Next, take a “Thanksgiving Size” portion of the same meal, and chow away. Make sure you go beyond your level of satiety to the point of moderate discomfort. Pay particular attention to your awareness of texture and flavor.
Where and how would the practice of eating less in a more mindful manner bring you greater pleasure and perhaps a bit smaller waistline as a bonus?
“BODY: A cell state in which every cell is a citizen.”
—Rudolf Virchow, 19th Century German Biologist
Human Brain Dendrites. Image from The Gallery of Neuroscience.
According to Rose Eveleth’s 2013 article at smithsonian.com, there are 37.2 trillion cells in your body. Other studies give a range between 15 and 70 trillion. Whatever the actual number, it’s a bunch!
Given my interest in health, I ask you to consider the idea of cellular health as a way of enhancing your overall health. It’s similar to each individual doing their part as global citizens to make the entire world a healthier and happier place.
Consider purchasing a copy of On Target Living by Chris Johnson, in which you will find new and optimal actions to make your 37 trillion cells healthier and happier citizens of your body.
“Let us rather run the risk of wearing out than rusting out.”
—Theodore Roosevelt, 26th President of the United States
My car just reached a milestone, passing the 200,000 mile mark!
In some ways I feel pretty happy, given I have never owned a car that lasted so long and was so dependable.
Beyond the great value this car has given me, I fondly recall all the wonderful outings, adventures, vacations, and new places it took me, my family, and others.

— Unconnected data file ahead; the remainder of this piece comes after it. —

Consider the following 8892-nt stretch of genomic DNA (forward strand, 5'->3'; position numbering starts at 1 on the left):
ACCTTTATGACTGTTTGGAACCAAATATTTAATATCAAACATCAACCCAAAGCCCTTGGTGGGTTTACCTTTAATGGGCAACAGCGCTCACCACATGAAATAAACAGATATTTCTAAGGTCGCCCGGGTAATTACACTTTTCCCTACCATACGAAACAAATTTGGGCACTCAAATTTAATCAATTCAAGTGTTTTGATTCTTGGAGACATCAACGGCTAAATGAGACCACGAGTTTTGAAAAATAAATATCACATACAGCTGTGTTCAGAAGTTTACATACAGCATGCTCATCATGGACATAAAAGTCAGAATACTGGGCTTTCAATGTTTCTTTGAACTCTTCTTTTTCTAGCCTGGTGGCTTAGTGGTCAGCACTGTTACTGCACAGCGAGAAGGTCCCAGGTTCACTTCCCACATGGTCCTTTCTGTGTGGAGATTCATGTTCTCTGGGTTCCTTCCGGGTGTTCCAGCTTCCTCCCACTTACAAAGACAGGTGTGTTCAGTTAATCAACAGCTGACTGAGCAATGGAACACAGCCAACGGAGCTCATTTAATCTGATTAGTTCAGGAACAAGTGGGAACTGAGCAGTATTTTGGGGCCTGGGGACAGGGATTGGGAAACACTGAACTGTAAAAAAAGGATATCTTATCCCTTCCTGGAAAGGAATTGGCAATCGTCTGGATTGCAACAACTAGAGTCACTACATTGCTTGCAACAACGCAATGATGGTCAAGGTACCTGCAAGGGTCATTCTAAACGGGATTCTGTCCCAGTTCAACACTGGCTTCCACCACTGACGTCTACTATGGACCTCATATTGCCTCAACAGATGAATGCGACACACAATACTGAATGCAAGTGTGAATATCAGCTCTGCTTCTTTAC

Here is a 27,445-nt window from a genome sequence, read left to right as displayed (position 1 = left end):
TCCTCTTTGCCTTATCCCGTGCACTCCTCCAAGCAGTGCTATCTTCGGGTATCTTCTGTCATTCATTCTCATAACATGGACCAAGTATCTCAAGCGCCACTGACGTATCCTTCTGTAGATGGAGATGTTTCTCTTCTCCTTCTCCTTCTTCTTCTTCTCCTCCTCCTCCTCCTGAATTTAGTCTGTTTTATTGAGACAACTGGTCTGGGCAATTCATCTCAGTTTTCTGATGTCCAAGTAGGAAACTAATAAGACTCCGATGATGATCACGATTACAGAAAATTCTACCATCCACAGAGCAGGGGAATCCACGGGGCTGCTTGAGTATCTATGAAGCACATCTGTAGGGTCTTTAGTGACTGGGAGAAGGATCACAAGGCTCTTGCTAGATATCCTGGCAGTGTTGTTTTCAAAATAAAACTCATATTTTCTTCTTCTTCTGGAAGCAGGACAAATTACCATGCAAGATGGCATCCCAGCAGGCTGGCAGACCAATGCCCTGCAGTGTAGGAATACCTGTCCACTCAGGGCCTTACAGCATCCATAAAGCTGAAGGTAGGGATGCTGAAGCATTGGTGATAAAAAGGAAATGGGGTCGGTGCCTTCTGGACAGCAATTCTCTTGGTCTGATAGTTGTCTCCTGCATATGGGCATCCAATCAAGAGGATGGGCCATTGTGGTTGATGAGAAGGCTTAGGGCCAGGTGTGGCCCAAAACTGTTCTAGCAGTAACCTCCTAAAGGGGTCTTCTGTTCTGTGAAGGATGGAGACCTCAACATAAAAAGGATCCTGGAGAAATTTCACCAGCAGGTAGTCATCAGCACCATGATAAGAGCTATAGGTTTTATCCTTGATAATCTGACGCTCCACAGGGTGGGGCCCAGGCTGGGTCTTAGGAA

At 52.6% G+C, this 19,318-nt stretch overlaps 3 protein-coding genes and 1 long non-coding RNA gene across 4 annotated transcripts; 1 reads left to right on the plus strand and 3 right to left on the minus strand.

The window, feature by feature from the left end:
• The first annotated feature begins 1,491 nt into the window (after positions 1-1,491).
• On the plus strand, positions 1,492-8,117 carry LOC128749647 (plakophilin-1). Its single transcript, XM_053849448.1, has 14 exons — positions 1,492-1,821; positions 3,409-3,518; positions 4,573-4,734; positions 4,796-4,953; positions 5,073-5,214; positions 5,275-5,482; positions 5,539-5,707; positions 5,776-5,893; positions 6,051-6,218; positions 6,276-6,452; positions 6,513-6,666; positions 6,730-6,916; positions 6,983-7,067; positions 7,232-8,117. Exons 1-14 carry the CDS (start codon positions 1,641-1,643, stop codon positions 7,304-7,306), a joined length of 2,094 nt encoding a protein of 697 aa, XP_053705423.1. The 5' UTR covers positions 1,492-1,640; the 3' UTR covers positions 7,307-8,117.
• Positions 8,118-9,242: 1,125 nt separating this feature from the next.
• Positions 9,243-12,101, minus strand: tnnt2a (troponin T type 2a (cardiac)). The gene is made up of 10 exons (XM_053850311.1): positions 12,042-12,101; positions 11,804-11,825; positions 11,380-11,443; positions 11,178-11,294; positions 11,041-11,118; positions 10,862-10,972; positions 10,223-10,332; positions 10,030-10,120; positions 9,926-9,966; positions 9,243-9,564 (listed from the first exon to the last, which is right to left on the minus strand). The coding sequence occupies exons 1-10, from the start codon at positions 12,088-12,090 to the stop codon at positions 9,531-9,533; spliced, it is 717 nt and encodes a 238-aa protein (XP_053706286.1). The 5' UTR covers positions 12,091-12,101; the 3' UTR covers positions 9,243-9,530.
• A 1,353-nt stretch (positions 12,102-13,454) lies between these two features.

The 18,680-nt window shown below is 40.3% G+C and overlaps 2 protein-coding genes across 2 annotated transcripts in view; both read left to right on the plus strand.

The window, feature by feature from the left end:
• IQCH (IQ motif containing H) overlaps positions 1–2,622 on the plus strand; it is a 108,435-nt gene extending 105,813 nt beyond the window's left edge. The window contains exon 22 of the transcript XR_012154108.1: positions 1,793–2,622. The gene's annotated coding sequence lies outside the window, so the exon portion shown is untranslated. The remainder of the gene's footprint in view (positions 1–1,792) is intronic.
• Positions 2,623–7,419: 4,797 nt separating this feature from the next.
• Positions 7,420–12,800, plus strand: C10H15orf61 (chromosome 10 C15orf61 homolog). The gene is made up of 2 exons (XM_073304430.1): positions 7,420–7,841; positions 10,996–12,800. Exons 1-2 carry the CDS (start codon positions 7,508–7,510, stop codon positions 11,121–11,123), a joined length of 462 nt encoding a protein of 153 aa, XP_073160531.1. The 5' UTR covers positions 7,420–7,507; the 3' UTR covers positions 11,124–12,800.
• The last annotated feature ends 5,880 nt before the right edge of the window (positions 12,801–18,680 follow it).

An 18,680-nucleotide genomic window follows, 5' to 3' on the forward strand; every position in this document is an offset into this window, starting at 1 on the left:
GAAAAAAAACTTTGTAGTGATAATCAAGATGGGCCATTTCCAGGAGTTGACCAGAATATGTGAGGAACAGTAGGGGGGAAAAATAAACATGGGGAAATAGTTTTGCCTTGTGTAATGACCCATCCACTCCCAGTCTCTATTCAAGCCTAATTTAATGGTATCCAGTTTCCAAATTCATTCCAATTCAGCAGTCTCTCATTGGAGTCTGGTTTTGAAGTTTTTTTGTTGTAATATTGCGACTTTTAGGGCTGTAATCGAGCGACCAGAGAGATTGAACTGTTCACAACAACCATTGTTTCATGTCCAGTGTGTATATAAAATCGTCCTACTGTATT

I also take pleasure in the fact that it keeps on going, remaining safe and highly useful, as long as I keep it well maintained.
How can you maintain yourself in good working condition, to continue your life journey beyond what you might expect? It sure beats rusting out, parked in a garage, and going nowhere!
“If it came from a plant, eat it. If it was made in a plant, don’t.”
-Michael Pollan, Professor, UC Berkeley Graduate School of Journalism
Image from Harmless Harvest
A few weeks ago, at the turn of the new year, millions of people committed for the umpteenth time to live healthier lives. Among the keys to success is the focus on optimal, high-quality nutrition.
In general, the fewer ingredients on the label, the better the choice. Or, choose only those made by Mother Nature herself. A simple way to decrease poor choices is to do the majority of your shopping around the periphery of your market, and avoid the aisles full of items produced in a plant.
Consider turning your next shopping trip into a food safari. Bring more tasty, naturally grown foods into your home and body. Reducing or purging many of the packaged items already in your cupboards and fridge will reduce the chances of making poor choices.